FOR STILL other workers, pure financial necessity dictates adding overtime shifts and extra jobs to maintain a middle-class lifestyle and build a nest egg. The American dream isn't necessarily out of reach for them, but they have to work a lot more hours to achieve it than their parents did.
Carole Corcoran of Snohomish manages the bakery department full time at a Safeway supermarket, but also details and decorates pleasure boats as a side business, using money from that venture to help support her children, ages 19 and 12, and build a rainy-day fund.
Corcoran says she recently used money saved from the detailing job to help pay for $2,000 worth of repairs when her daughter's transmission went out.
"The extra money's nice, and I try to save all of it," Corcoran says one day while cleaning the interior of a 76-foot yacht owned by one of her biggest clients in Seattle's Ballard neighborhood. "And at this point, I won't let any customer down."
Building engineer Cory Jackson and his wife, Cathy, an administrator for a youth soccer league, also understand how much more tenuous their financial position would be without the additional hours Cory works at a Seattle yacht club and Cathy's job with the league. There's the monthly mortgage on their home to cover, plus all the expenses that go along with raising their two boys, who are 15 and 12.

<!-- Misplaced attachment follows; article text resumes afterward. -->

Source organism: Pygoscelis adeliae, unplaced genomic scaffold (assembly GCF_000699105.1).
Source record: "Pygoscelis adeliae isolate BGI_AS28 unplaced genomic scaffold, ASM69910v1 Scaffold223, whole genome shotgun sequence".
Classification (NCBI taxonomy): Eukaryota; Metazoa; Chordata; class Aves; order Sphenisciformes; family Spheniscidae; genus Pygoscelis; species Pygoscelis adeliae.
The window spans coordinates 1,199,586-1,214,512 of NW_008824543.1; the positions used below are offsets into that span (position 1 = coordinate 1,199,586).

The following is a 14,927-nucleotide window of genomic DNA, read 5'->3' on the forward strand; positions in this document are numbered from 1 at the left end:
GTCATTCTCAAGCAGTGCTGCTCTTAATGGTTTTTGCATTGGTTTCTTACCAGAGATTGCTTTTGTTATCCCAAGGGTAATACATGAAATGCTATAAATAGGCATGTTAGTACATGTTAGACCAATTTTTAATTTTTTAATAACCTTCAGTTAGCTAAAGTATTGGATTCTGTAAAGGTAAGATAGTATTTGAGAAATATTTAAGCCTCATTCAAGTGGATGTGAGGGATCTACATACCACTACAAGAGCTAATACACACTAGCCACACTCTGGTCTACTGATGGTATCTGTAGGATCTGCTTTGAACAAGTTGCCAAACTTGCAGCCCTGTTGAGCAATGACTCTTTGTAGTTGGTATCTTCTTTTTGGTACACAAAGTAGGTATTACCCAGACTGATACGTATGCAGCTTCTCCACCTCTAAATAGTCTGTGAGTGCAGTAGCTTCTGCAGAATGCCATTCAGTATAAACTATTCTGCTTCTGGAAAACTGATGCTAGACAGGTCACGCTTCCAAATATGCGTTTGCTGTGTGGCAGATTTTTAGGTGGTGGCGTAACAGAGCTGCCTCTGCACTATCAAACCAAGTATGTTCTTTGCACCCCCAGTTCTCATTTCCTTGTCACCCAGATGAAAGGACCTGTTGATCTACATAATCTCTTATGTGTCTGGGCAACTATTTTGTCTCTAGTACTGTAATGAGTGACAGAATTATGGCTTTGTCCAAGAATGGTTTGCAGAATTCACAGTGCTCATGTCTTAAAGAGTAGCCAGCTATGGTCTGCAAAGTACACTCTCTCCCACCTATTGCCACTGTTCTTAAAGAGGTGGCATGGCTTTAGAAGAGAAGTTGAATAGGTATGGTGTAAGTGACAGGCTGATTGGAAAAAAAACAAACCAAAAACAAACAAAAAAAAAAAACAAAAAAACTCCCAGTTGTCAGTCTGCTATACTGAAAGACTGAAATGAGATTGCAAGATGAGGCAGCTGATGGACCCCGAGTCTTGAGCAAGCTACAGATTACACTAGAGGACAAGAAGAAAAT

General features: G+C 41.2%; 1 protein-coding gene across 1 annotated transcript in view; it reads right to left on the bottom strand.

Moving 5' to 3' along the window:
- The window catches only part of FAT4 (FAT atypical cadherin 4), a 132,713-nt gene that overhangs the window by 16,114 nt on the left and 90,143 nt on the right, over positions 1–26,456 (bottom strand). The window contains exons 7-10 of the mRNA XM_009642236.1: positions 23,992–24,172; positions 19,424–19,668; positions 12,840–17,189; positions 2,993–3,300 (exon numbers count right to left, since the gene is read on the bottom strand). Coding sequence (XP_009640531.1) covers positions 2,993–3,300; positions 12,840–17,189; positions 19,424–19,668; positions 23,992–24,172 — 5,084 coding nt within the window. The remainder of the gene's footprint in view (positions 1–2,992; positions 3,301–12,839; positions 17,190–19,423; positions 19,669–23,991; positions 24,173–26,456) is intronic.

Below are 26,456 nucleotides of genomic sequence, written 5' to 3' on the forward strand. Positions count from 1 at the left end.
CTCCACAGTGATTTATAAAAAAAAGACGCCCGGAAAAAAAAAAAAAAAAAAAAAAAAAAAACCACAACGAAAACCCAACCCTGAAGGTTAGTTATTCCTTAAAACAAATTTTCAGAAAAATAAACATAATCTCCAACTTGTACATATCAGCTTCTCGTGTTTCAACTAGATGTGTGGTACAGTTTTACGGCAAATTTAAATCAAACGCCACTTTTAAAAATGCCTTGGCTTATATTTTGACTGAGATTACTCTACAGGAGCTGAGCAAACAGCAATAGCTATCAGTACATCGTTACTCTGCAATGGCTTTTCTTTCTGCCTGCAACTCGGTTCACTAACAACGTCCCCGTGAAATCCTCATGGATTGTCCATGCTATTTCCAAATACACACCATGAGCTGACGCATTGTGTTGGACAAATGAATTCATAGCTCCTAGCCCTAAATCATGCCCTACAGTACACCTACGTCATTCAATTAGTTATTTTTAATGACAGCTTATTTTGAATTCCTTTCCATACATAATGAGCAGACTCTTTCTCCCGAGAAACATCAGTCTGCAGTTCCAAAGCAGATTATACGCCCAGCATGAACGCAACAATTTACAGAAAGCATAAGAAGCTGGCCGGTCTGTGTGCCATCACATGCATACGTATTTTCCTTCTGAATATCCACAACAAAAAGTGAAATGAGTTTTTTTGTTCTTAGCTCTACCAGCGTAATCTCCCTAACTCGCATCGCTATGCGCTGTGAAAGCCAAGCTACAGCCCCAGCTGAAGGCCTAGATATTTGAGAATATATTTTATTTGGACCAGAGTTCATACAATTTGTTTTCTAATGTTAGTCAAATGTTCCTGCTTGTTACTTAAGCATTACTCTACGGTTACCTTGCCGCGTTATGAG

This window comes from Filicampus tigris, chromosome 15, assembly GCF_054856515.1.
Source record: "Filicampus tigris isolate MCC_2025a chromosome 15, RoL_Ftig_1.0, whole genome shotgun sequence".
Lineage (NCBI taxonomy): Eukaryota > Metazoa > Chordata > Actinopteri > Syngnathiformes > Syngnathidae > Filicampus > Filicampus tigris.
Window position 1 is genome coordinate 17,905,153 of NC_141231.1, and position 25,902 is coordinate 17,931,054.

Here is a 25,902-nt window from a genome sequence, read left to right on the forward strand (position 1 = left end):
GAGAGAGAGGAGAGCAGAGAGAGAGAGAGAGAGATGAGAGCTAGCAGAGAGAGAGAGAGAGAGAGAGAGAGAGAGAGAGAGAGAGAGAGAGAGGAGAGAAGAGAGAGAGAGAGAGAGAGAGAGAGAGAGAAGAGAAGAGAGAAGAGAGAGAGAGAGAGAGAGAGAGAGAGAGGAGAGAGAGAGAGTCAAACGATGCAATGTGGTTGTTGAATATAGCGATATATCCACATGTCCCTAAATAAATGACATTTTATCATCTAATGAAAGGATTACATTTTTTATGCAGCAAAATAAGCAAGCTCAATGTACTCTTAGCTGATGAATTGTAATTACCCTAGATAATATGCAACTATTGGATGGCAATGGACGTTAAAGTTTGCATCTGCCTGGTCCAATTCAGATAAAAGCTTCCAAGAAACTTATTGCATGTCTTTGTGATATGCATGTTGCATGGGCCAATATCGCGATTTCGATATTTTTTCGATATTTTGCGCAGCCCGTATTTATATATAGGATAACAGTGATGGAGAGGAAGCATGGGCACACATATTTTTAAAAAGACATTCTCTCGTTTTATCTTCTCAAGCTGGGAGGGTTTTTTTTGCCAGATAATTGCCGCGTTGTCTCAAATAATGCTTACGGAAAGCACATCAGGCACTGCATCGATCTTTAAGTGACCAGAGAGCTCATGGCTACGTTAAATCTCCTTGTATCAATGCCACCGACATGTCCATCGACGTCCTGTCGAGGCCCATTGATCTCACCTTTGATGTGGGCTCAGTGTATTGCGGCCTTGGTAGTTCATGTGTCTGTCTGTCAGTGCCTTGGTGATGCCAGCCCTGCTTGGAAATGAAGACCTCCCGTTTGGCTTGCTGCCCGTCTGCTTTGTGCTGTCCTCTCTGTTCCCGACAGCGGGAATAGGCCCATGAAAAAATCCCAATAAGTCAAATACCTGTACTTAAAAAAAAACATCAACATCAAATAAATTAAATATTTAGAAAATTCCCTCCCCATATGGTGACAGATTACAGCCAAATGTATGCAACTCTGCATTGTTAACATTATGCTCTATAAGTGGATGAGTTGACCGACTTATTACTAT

On Father's Day this year, the 41-year-old Jackson relaxed with his family at home in Mountlake Terrace, roasting marshmallows over a fire in the backyard. It was a tableau of domestic normality, the way things ought to be every weekend.
The day before, though, he rushed to handle an emergency issue at the historic high-rise where he works in downtown Seattle, then pulled an overtime shift at his second job to make extra money for the summer vacation to Mexico that he and his family were planning, "so I'm not eating Top Ramen" on the trip.
"Not only has it been good for a backup, second source of income for me, but it's also a backup in case I run into problems," Jackson says, without an ounce of regret.
The family can get by with less money, the Jacksons say, but things like home improvements and special purchases like that trip would have to wait.
If he has to pull extra-long shifts and be away from his family some nights to make a trip with them possible later on, so be it.
"I do what I have to do," Jackson says. "I find hours where I can find them."
Jackson enjoys what he does and loves talking about his work, but he dreams of the day when he can feel settled financially, so instead of always plotting what he needs to do to maintain his life, "I can do what I want to do" to enjoy it.
Tyrone Beason is a Pacific NW staff writer. Ellen M. Banner is a Seattle Times staff photographer.